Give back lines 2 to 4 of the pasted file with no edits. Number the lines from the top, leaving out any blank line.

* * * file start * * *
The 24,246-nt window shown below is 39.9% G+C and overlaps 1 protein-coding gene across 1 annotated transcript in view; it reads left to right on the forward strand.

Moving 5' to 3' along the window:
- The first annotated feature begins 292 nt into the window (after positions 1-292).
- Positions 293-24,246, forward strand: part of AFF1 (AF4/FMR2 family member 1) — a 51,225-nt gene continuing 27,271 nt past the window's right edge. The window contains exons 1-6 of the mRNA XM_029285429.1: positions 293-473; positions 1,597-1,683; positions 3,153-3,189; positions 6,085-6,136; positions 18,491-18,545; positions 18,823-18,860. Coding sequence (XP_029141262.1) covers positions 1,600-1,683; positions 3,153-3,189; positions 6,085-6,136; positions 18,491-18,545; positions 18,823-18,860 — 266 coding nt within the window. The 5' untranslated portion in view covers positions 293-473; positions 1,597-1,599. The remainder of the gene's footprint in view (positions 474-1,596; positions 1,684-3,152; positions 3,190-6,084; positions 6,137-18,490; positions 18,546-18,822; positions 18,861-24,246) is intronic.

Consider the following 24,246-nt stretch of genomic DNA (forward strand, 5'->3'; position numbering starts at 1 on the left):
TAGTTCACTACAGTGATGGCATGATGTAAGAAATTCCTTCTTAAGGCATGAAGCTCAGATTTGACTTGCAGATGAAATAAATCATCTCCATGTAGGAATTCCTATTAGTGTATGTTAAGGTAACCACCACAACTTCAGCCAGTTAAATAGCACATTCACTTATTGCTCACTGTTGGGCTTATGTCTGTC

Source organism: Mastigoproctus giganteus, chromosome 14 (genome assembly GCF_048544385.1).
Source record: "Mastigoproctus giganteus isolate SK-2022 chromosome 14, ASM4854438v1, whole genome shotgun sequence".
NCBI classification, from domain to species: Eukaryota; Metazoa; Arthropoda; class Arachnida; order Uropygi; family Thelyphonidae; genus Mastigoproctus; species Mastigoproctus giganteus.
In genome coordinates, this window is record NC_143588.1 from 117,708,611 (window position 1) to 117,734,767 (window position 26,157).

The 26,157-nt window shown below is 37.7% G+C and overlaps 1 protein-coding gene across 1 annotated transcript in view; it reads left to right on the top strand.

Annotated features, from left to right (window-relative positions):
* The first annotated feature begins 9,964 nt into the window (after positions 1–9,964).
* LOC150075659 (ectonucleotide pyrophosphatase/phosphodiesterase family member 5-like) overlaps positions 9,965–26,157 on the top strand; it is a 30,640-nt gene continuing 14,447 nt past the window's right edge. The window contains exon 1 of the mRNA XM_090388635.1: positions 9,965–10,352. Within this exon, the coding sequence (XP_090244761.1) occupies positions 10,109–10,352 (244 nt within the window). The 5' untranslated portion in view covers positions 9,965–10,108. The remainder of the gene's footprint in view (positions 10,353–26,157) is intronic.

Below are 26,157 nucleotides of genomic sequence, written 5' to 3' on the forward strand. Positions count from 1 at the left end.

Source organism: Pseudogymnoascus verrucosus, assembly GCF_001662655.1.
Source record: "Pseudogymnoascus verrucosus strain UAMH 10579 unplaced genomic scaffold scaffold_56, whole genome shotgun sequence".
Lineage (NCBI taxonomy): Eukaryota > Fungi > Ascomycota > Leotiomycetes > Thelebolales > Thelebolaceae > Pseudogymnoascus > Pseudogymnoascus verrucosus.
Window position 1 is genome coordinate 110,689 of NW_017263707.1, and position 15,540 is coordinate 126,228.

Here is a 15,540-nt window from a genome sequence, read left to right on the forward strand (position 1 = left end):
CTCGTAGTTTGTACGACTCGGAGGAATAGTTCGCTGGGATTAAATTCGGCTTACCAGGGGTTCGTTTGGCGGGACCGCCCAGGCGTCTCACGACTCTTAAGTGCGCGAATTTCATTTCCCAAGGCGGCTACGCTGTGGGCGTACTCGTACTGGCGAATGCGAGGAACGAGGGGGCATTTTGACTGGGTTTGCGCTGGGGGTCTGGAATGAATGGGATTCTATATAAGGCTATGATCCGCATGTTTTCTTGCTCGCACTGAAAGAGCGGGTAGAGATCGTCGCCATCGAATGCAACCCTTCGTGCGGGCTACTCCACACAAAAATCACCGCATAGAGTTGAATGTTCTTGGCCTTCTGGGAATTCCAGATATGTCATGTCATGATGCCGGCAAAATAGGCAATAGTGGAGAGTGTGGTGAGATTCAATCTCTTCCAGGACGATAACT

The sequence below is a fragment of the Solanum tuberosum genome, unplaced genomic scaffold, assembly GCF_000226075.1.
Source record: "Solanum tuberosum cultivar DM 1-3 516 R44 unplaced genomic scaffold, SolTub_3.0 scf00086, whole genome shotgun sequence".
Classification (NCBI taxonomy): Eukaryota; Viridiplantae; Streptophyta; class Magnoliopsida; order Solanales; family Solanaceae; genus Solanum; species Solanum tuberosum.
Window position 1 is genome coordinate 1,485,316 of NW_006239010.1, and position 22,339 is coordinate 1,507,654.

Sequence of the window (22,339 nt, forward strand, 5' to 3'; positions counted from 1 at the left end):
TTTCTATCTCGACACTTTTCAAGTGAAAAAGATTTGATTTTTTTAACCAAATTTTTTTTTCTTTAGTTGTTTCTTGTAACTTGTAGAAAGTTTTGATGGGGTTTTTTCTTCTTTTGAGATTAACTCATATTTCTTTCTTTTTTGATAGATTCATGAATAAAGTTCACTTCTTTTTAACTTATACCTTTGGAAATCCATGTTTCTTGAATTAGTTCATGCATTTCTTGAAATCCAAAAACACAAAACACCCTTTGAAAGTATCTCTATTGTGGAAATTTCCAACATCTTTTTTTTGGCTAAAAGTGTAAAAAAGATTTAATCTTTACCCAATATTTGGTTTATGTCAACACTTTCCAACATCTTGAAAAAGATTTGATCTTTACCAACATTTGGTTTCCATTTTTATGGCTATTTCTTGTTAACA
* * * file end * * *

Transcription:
Moving 5' to 3' along the window:
- The first annotated feature begins 292 nt into the window (after positions 1-292).
- Positions 293-24,246, forward strand: part of AFF1 (AF4/FMR2 family member 1) — a 51,225-nt gene continuing 27,271 nt past the window's right edge. The window contains exons 1-6 of the mRNA XM_029285429.1: positions 293-473; positions 1,597-1,683; positions 3,153-3,189; positions 6,085-6,136; positions 18,491-18,545; positions 18,823-18,860. Coding sequence (XP_029141262.1) covers positions 1,600-1,683; positions 3,153-3,189; positions 6,085-6,136; positions 18,491-18,545; positions 18,823-18,860 — 266 coding nt within the window. The 5' untranslated portion in view covers positions 293-473; positions 1,597-1,599. The remainder of the gene's footprint in view (positions 474-1,596; positions 1,684-3,152; positions 3,190-6,084; positions 6,137-18,490; positions 18,546-18,822; positions 18,861-24,246) is intronic.